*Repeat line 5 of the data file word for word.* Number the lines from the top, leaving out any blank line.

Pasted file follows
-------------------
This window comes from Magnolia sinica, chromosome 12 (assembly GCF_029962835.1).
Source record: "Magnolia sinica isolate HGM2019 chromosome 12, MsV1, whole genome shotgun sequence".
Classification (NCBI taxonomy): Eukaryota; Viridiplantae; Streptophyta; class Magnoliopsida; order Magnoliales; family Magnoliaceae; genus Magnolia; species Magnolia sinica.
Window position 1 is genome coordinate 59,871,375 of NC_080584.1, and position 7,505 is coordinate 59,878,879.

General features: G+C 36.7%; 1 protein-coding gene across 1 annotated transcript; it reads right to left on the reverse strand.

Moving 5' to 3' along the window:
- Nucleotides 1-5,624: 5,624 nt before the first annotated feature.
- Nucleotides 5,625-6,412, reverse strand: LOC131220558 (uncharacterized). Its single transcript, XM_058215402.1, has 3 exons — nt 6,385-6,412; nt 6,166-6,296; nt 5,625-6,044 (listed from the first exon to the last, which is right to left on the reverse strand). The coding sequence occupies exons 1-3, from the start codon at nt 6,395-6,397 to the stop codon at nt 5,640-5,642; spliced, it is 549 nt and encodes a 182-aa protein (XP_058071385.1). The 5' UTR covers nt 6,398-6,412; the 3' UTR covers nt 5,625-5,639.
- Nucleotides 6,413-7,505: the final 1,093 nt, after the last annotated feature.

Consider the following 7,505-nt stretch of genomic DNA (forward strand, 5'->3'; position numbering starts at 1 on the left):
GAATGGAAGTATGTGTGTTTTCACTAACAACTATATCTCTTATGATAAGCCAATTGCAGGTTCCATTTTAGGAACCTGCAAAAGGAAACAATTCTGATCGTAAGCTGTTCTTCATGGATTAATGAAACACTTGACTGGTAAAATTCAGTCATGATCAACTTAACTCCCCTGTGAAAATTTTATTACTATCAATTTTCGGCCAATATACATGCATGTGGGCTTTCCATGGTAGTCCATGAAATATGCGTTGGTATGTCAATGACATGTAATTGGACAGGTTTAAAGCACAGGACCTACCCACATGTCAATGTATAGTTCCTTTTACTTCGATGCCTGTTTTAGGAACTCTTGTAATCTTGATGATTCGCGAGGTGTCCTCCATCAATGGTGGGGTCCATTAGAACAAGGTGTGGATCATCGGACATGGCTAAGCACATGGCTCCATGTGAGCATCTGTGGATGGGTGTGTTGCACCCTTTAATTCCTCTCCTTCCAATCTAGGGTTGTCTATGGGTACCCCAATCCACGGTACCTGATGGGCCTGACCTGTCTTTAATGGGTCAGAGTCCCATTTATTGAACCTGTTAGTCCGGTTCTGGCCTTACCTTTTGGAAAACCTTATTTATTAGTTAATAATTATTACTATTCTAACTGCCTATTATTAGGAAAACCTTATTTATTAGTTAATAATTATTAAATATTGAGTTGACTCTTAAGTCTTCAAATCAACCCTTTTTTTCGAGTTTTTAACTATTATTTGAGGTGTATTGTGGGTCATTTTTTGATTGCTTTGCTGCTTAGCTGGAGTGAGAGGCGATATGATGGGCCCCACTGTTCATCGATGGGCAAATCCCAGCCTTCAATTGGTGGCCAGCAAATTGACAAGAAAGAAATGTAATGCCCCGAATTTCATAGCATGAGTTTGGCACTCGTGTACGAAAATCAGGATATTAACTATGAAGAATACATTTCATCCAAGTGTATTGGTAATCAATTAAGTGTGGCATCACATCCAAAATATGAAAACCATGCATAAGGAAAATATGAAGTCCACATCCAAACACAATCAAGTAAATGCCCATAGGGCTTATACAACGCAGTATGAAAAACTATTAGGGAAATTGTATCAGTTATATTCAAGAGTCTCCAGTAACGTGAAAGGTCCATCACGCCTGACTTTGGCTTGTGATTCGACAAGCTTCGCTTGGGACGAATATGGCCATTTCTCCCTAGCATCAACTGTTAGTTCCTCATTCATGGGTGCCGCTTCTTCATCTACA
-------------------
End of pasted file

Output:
General features: G+C 36.7%; 1 protein-coding gene across 1 annotated transcript; it reads right to left on the reverse strand.